Monday, 11 July 2016

The Wake | A Short Story

The plot and all characters are completely fictional

The delph clattered harshly in the kitchen as I was making my way through the hall. I spotted the fine China that was “only taken out for the visitors” in the hands of people I knew well and others who were complete strangers. Before I said anything to anyone, I could already feel an exhaustive lull in the house, something that demanded immediate attention. It was hard to know where it was coming from in a situation like this. People had spilled into the corridors as the rooms could not hold everyone. The hedges had managed to be trimmed and the lawn mowed in quick fashion earlier on in the day, I had noticed as I had entered. Sophie tugged at my dress, her eyes widened at the sight of so many people in the house.
“Why is everybody dressed in black, Mammy?” she asked.
I sighed, patted her strawberry locks that she got from me and gave her the excuse I had been handed down with, “You’ll understand when you’re a big girl,” I assured her, “Go and find your cousins and play in one of the bedrooms. Be careful not to make too much noise, I’ll check up on you shortly”. With that, she clutched her teddy and skipped down to the bottom of the hall to find her comrades. Her innocent attitude to death was heart-breaking to see, but when children are oblivious to tragedy, us adults are in a better position to cope ourselves.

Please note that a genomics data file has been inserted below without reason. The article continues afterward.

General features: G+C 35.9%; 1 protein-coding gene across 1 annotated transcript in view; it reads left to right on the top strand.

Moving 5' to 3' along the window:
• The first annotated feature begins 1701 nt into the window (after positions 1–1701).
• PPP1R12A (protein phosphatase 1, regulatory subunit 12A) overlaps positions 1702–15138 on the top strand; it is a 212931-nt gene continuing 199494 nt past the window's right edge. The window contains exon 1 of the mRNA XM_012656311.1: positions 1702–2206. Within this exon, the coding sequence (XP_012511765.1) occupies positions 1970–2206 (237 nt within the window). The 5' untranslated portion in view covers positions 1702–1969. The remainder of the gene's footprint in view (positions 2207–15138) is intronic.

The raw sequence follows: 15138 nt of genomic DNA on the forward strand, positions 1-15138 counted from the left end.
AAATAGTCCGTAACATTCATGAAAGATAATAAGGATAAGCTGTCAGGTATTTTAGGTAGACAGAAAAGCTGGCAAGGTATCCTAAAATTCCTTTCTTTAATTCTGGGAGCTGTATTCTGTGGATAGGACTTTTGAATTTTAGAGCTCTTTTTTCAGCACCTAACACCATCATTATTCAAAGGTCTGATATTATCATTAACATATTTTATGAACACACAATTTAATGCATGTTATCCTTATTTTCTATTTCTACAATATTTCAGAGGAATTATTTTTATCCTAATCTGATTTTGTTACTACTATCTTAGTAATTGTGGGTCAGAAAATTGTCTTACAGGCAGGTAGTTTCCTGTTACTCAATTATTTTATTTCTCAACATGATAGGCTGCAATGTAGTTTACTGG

I found my mother in the kitchen, fussing and fretting over the guests in her usual style. She attended to everyone in quick fashion. I started to make my way towards her through the commotion to tell her to slow down. New cream, plain wallpaper replaced the brown covering we had for years, a tragic coincidence. Despite her short and sturdy build, I could tell she was beginning to fatigue. For someone that who only after losing a sister, she was not giving herself a chance to get to grips with it all.